Media Monitors Network
…..where truth prevails
Toll-free: 1 866 MediaNet
E-mail: [email protected]
When politicians feel compelled to label a policy "smart," there’s a good chance it isn’t. Such is the case with the new proposal for "smart sanctions" on Iraq.
In July the U.N. Security Council extended the existing oil-for-food program in Iraq for another 150 days, which postponed the fight over the smart-sanctions plan proposed by the British and United States. The threat of a Russian veto stopped the smart-sanctions proposal this time, but in the coming months, it’s crucial for the American people to pressure the Bush administration to abandon this latest ruse and allow economic sanctions to be lifted.
The problem with smart sanctions is that they likely will have the same effect on the Iraqi people as smart bombs did during the Gulf War. No matter whether the weapons are dumb or smart, the targets — the Iraqi people — will continue to die.
The economic embargo, allegedly placed on Iraq to force compliance with U.N. resolutions about weapons of mass destruction, have killed more than 1 million civilians over the past decade, according to United Nation’s figures. Most of the world wants to lift the cruel siege, but the United States insists on keeping the screws on the Iraqi people.
The latest turn of the screw is the U.K./U.S. proposal for "new-and-improved" sanctions, which Bush administration officials disingenuously suggest will alleviate the suffering of ordinary Iraqis. But instead of allowing Iraq to recover from the one-two punch of war and siege that have devastated the economy, the plan would keep the country subjugated indefinitely under a kind of U.N. trusteeship.
Under the current system, all imports are prohibited unless specifically approved by the U.N. Sanctions Committee. The proposal calls for automatic approval of imports except for a 23-page listed of banned or suspect items that includes almost all computer and telecommunications equipment, as well as other necessary civilian items which may have potential military uses.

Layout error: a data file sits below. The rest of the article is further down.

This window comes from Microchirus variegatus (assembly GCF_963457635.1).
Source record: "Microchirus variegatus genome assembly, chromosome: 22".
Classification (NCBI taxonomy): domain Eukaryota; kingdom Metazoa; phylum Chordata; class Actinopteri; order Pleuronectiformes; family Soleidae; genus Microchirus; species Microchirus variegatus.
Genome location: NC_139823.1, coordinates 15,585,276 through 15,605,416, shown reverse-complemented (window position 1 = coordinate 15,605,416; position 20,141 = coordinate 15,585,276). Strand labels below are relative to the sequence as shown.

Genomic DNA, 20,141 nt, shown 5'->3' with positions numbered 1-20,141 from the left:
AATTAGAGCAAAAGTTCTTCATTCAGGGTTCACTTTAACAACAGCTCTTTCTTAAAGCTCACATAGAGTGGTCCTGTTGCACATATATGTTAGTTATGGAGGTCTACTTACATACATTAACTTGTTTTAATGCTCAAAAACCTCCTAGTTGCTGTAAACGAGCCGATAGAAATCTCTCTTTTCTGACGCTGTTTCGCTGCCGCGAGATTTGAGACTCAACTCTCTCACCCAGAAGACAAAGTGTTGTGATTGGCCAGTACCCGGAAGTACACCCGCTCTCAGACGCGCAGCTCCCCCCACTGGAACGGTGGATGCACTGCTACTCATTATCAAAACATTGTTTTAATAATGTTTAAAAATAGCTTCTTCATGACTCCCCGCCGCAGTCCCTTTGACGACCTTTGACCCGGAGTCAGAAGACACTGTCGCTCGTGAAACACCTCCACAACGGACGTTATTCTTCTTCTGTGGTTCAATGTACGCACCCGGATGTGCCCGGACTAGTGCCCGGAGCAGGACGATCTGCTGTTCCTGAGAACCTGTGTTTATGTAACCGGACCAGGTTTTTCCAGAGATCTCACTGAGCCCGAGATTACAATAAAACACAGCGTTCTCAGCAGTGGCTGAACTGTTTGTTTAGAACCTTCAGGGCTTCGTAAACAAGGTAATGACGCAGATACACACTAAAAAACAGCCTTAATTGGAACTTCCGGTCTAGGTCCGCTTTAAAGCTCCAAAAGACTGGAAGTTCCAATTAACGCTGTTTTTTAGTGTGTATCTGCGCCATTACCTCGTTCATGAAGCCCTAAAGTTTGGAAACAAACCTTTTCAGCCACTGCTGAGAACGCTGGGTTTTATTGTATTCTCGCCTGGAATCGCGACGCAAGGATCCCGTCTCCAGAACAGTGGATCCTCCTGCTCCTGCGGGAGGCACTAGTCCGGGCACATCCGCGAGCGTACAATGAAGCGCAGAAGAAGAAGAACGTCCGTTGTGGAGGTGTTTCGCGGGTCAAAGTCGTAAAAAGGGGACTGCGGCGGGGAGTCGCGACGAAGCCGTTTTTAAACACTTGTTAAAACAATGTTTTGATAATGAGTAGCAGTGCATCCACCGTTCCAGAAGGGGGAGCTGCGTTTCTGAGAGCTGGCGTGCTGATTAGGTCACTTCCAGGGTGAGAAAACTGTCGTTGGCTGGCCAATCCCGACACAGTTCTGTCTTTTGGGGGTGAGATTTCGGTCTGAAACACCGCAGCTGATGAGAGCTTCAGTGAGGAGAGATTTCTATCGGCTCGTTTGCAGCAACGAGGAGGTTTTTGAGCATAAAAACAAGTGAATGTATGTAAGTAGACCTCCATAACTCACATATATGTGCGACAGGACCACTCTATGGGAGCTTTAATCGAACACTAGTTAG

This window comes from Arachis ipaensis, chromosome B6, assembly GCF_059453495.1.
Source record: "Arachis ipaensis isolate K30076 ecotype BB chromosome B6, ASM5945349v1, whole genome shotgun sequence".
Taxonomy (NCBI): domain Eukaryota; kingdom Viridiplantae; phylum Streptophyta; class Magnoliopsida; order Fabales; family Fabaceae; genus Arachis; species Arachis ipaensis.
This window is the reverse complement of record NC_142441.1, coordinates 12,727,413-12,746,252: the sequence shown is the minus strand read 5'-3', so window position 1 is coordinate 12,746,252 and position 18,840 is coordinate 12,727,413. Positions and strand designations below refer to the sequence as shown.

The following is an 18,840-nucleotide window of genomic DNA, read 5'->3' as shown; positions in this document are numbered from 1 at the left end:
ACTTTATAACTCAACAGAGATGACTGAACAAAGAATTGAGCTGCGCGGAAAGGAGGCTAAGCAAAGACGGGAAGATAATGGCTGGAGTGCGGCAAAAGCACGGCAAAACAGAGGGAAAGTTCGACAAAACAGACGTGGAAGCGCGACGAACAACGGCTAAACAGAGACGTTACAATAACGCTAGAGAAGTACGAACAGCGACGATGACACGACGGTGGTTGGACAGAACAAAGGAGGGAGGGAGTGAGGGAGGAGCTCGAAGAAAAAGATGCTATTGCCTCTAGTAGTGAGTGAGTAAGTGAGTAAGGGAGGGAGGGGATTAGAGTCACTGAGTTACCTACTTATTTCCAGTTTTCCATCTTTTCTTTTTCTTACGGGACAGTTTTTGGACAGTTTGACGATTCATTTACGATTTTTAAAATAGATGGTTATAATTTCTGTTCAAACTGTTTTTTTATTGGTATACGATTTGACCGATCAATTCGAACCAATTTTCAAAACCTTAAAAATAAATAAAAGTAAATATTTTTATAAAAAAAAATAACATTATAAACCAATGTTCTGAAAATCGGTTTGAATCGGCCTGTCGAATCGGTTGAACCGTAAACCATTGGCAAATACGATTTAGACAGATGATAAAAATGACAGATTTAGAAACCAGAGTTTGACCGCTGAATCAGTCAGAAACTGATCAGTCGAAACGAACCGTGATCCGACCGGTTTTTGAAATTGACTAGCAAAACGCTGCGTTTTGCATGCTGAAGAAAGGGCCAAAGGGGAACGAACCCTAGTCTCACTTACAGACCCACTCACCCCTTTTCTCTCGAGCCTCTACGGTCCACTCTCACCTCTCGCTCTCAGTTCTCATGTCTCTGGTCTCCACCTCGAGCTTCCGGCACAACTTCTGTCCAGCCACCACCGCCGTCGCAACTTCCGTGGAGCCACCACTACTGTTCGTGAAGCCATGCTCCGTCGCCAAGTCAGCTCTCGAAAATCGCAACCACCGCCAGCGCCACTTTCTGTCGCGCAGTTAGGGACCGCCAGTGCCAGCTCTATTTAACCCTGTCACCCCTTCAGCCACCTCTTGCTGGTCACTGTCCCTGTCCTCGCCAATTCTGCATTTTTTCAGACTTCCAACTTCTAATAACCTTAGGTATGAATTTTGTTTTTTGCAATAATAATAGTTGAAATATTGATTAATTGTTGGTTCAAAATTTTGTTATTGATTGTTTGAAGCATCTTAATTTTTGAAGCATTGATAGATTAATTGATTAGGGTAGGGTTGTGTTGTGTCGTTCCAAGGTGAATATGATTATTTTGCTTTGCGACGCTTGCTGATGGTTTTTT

This likely will allow more goods in, but the shortage of food, medicine and other goods is only part of the problem. The plan will not stimulate the local economy or allow the foreign investment needed to reconstruct Iraq’s industrial base. More food in the country is meaningless if ordinary Iraqis can’t afford it, and until the economy is rebuilt their purchasing power will not increase.
Smart sanctions have the same motivation as the 1991 Gulf War and the dumb sanctions of the past decade — not primarily to contain Iraqi military aggression (even Dick Cheney has admitted that Iraq poses no substantial military threat to its neighbors) but to maintain control over the Middle East. Keeping Iraq a pariah state provides an excuse for a permanent land-based U.S. military presence in Saudi Arabia and neighboring countries.
But recent developments are starting to undermine U.S. control. The shelving of the smart-sanctions plan, despite tremendous diplomatic pressure from the United States (including an arrangement in which the United States released $80 million in "holds" on Chinese contracts with Iraqin return for Chinese cooperation), signals a changing landscape. France and Russia have long bristled at U.S. policy, and now Russia has put forth its own plan that could lead to the total suspension of sanctions.
Iraq’s traditional trading partners are tired of bearing the economic costs of the sanctions regime, and the resurgence of the Israeli-Palestinian conflict also has played a part, forcing the elites who rule the Arab world to take stronger stances against the U.S.-dominated status quo in the region.
The new U.K./U.S. proposal is not the result of humanitarian concerns, but an attempt by the Bush administration to shore up U.S. power in the face of these challenges. Serious concerns about peace and democracy in the region suggest another path.
Iraq needs to be able to resume normal economic, political and social life. The current system that sends Iraqi oil proceeds to a U.N.-administered account — a feature retained in the new proposal — has meant a collapse of the local economy; the Iraqi government is not even allowed to use the money to buy local goods and services.
The sanctions have made it impossible to maintain anything beyond minimal educational, health, and social services. Families are at the mercy of unscrupulous profiteers. Women, who bear the brunt of the costs in enforced impoverishment, have been disempowered. Iraq is the only country in the world where literacy decreased in the past 10 years. There has been an explosion in crime that would have been unthinkable before. Iraqis have changed from a generally pro-Western orientation to a violently anti-Western one.
The only way to change this is to put real control of Iraq back in Iraqi hands. This will make the government and Saddam Hussein more accountable to the people for economic policy, and not allow it to blame the West for problems.
Iraq won’t democratize tomorrow if it is freed today, but continuing the sanctions regime will only continue to delay that process.
Mahajan is a doctoral candidate in physics and Jensen is a professor of journalism at the University of Texas at Austin. Both are members of the coordinating committee of the National Network to End the War Against Iraq.